After seven years of discussion, the Coast Guard finally has released its proposed rule that would establish the nation's first mandatory inspections for towing vessels.
The 75-page draft was made public Aug. 11. It would require towing companies to implement safety management systems or undergo annual Coast Guard inspections. It specifies requirements for machinery aboard towing vessels and the use of third-party auditors and surveyors.
Towing operators are glad they finally have the opportunity to review the plan in black and white. The Coast Guard is accepting public comments until December. The new rules will roll out over a period of several years.
"I think it is going to make the industry safer," said John Niehaus, vice president and general manager of Lewis & Clark Marine Inc. in Granite City, Ill. "It's going to make the marginal operators pay attention. It will help the employees to know that there is a set of rules for safety."
The regulations were drafted with input from American Waterways Operators (AWO) and the Towing Safety Advisory Committee, with talks beginning in 2004. In a summary of the proposed rule, the Coast Guard said its goal is to prevent accidents that cause injury and environmental harm.
"The intent … is to promote safer work practices and reduce casualties on towing vessels by requiring that towing vessels adhere to prescribed safety standards and safety management systems or to an alternative, annual Coast Guard inspection regime," the announcement said.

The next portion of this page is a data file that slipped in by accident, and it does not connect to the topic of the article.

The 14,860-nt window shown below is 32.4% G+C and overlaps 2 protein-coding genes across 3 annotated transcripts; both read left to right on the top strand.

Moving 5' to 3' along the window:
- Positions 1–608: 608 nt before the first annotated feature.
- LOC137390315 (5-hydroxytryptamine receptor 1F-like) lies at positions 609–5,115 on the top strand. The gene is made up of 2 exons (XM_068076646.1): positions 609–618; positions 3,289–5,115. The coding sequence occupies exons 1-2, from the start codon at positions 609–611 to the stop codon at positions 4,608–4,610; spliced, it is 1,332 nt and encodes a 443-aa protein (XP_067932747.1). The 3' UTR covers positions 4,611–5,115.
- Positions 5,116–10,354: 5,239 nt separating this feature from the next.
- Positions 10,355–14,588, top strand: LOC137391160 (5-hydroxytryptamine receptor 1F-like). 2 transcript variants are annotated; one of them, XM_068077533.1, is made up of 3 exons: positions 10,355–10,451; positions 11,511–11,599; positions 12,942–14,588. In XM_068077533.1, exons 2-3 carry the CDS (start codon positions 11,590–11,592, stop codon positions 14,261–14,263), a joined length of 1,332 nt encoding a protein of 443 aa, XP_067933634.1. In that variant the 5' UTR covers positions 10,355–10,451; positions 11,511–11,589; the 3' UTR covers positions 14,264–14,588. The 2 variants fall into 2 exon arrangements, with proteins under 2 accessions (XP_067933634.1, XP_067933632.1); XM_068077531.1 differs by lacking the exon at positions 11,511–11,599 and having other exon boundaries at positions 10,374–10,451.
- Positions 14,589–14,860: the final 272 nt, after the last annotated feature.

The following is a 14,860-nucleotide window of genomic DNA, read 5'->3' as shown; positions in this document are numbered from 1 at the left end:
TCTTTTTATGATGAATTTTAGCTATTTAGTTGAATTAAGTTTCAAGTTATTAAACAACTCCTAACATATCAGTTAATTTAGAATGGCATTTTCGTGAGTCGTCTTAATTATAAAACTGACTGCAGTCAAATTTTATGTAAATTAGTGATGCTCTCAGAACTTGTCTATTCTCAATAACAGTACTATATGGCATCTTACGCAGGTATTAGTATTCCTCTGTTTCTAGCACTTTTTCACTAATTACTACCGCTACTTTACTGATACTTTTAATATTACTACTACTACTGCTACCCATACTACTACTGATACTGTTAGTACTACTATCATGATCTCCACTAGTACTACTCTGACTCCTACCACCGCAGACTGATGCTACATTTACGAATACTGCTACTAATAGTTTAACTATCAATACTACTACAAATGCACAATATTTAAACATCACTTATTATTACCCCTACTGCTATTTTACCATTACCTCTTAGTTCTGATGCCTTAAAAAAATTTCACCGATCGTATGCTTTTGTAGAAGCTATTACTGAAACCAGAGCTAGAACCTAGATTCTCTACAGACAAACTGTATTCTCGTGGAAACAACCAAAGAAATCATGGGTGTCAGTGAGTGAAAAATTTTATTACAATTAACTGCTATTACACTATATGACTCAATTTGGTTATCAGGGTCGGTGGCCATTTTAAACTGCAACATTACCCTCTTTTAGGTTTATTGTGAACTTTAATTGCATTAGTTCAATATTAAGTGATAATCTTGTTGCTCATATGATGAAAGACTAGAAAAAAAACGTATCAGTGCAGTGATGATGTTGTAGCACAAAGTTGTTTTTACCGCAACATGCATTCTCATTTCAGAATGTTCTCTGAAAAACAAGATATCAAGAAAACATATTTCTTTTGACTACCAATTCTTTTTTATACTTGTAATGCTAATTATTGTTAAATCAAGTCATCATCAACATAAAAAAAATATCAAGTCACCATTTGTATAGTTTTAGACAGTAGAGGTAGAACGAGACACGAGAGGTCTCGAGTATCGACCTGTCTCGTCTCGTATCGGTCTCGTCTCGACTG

Specifics "include requirements for lifesaving and fire protection, electrical and mechanical items and operational requirements such as crewmember training and drills, navigation and towing safety and record-keeping provisions," the Coast Guard said in a separate statement.
Adm. Brian Salerno, deputy commandant for operations, promises to be "mindful of the burden created by regulations."
The Coast Guard also signaled that it would consider possible regulations to reduce risks from towing vessel crewmembers working too many hours.
The National Mariners Association, which represents low-level mariners, had hoped that crew fatigue would be addressed in the current proposed rule.
"Without making a specific proposal at this time, the Coast Guard also seeks additional data, information and public comment on potential requirements for hours of service or crew endurance management for mariners aboard towing vessels," the Coast Guard's notice said.
For years before the inspections proposal was made public, operators worried that the regulations would be expensive to obey. Small companies felt they might be at a cost disadvantage in setting up a compliance framework.
All the while, towing operators with a commitment to best practices complained that they were losing market share to operators who skimped on safety and could charge customers lower rates.
The Coast Guard didn't always enforce existing regulations consistently from district to district and was sometimes accused of playing favorites, said Niehaus, who considers his company to be "medium-sized" — with about seven boats and 75 crew. He said the new rules should promote consistency.
"What I like about it is everybody is on the same level playing field. That hasn't always been the case," Niehaus said. "They don't want to eliminate the â€¢mom and pop' outfits. It just makes everyone take a look at their equipment, and the Coast Guard gave them plenty of time to do that."
In a statement, AWO President and CEO Thomas Allegretti said the intent is to "raise the bar of safety for the entire industry" with the new regulations.
"This is a complex rule-making and AWO will participate actively in the regulatory process, providing detailed and specific comments to refine the proposed regulations and ensure that they achieve their promise: helping to make the industry safer as it reliably carries the nation's cargo," the AWO's statement said.
The Coast Guard is accepting comments until Dec. 9. The Office of Management and Budget is accepting comments only until Nov. 9.